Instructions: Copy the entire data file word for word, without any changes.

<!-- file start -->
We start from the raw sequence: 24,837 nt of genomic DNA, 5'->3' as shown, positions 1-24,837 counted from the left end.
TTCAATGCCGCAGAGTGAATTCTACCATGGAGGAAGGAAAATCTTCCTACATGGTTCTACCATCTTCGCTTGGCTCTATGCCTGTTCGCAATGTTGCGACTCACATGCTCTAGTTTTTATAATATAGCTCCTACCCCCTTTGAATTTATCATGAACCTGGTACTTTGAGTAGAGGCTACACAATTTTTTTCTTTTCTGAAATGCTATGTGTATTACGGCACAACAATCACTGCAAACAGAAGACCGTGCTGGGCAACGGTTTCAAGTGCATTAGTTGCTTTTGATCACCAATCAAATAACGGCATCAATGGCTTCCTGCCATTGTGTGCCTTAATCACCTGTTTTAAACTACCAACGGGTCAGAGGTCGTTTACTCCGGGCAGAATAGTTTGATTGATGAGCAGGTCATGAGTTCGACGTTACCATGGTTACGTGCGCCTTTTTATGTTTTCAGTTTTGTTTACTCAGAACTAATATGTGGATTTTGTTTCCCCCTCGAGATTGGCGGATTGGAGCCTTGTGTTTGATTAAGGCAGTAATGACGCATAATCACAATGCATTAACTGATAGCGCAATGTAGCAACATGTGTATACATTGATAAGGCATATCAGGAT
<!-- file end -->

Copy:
We start from the raw sequence: 24,837 nt of genomic DNA, 5'->3' as shown, positions 1-24,837 counted from the left end.
TTCAATGCCGCAGAGTGAATTCTACCATGGAGGAAGGAAAATCTTCCTACATGGTTCTACCATCTTCGCTTGGCTCTATGCCTGTTCGCAATGTTGCGACTCACATGCTCTAGTTTTTATAATATAGCTCCTACCCCCTTTGAATTTATCATGAACCTGGTACTTTGAGTAGAGGCTACACAATTTTTTTCTTTTCTGAAATGCTATGTGTATTACGGCACAACAATCACTGCAAACAGAAGACCGTGCTGGGCAACGGTTTCAAGTGCATTAGTTGCTTTTGATCACCAATCAAATAACGGCATCAATGGCTTCCTGCCATTGTGTGCCTTAATCACCTGTTTTAAACTACCAACGGGTCAGAGGTCGTTTACTCCGGGCAGAATAGTTTGATTGATGAGCAGGTCATGAGTTCGACGTTACCATGGTTACGTGCGCCTTTTTATGTTTTCAGTTTTGTTTACTCAGAACTAATATGTGGATTTTGTTTCCCCCTCGAGATTGGCGGATTGGAGCCTTGTGTTTGATTAAGGCAGTAATGACGCATAATCACAATGCATTAACTGATAGCGCAATGTAGCAACATGTGTATACATTGATAAGGCATATCAGGAT